Out of the Frying Pan
A profoundly disturbed and self-absorbed pre-conciliar priest discovers sex and dance and -- presto! -- transforms himself into a profoundly disturbed and self-absorbed post-conciliar layman:
A two-hour ceremony of ordination transformed a simple boylike student into an all-powerful priest; at 25 in black suit and roman collar we became heavenly men from the same cookie cutter, our individuality suppressed in obedience to the bishop. We were an economic cheap labor force for the bishop's feudal domain. We had magiclike powers. Our emotional and sexual nature was on hold, in total denial. The people, in their want to get to heaven, accepted the sexless priest; closeness to another, especially a woman, made the priest less effective with God.James Thurber fans will remember the apposite fable, "The Bear Who Could Let It Alone":
The whole ball of wax is melting today. I am a better priest today than I was four decades ago. I know I am a human being. ... I broke out of the trance of sexual denial and ignorance; in the process I discovered the beauty of creation and human sexuality, looking now in creation for my God.
I disassociated from my repressive seminary training, learning to dance, to touch and to love and be loved. No longer fixated on God in the afterlife, there was now no room for me in the roman clergy.
In the woods of the Far West there once lived a brown bear who could take it or let it alone. He would go into a bar where they sold mead, a fermented drink made of honey, and he would have just two drinks. Then he would put some money on the bar and say, "See what the bears in the back room will have," and he would go home. But finally he took to drinking by himself most of the day. He would reel home at night, kick over the umbrella stand, knock down the bridge lamps, and ram his elbows through the windows. Then he would collapse on the floor and lie there until he went to sleep. His wife was greatly distressed and his children were very frightened.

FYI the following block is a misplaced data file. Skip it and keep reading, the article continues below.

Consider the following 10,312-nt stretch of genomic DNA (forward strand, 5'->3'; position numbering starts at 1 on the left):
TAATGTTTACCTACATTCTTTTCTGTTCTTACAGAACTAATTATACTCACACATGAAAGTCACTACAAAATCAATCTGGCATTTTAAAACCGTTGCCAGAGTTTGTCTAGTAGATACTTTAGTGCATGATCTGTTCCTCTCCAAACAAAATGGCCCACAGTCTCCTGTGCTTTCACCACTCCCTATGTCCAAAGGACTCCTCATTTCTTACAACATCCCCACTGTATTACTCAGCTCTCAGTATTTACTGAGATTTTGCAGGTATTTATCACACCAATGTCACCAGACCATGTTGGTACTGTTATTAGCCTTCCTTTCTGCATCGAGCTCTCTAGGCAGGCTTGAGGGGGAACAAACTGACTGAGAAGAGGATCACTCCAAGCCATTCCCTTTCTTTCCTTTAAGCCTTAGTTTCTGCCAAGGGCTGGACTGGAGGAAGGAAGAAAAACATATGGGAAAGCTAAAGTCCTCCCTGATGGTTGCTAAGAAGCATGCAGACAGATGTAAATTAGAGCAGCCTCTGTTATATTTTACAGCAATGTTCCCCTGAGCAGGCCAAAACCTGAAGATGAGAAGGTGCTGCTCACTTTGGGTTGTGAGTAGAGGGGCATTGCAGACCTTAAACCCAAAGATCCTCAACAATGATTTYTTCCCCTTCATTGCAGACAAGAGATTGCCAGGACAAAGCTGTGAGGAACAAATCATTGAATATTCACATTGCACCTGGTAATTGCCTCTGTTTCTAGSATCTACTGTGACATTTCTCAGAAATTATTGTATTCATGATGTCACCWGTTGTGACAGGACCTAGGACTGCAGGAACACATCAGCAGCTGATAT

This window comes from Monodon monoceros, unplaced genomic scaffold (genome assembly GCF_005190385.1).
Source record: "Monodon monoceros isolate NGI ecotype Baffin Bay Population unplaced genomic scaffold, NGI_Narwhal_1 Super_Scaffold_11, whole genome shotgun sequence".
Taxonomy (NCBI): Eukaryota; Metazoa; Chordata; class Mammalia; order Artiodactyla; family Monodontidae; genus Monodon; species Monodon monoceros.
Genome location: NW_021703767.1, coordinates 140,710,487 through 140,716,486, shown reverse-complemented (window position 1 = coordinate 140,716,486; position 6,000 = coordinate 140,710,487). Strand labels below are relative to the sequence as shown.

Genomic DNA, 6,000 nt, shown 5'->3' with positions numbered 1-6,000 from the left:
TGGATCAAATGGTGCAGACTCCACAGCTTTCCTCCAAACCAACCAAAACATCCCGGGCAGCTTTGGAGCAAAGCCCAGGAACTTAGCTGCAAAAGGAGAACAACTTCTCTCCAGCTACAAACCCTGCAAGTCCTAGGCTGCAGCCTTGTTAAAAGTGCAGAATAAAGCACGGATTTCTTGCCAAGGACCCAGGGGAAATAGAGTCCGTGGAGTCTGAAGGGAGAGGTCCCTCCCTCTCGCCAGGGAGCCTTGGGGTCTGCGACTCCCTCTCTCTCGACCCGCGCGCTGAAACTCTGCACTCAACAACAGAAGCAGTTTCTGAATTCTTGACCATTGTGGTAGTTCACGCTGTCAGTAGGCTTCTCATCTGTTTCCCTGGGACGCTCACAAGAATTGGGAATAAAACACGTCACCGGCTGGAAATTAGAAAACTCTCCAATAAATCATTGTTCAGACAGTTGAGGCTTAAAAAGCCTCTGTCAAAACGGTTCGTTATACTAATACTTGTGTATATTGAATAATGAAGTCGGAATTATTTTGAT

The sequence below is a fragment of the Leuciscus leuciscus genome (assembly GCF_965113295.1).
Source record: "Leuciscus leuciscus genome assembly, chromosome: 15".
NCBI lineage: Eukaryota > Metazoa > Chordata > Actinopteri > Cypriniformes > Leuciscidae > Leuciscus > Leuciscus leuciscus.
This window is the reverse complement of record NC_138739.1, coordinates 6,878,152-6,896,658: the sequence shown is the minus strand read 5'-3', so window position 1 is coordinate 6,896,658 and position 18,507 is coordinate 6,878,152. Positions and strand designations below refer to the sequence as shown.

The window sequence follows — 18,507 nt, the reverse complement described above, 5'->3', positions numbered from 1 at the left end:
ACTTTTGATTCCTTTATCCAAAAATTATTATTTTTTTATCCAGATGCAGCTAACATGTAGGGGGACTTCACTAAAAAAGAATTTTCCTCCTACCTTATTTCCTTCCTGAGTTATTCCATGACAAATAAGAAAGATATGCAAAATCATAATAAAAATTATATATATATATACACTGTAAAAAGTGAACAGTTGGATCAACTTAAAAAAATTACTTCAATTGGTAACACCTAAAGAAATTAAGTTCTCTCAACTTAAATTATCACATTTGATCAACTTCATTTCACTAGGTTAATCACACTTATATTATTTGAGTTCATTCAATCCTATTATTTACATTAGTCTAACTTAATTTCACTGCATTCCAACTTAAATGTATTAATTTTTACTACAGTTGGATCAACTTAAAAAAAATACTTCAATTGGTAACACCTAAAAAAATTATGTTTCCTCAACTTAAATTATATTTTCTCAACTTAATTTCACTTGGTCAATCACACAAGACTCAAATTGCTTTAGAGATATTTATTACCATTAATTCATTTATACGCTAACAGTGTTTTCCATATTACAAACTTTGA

At length the bear saw the error of his ways and began to reform. In the end he became a famous teetotaler and a persistent temperance lecturer. He would tell everybody that came to his house about the awful effects of drink, and he would boast about how strong and well he had become since he gave up touching the stuff. To demonstrate this, he would stand on his head and on his hands and he would turn cartwheels in the house, kicking over the umbrella stand, knocking down the bridge lamps, and ramming his elbows through the windows. Then he would lie down on the floor, tired by his healthful exercise, and go to sleep. His wife was greatly distressed and his children were very frightened.
Moral: You might as well fall flat on your face as lean over too far backwards.
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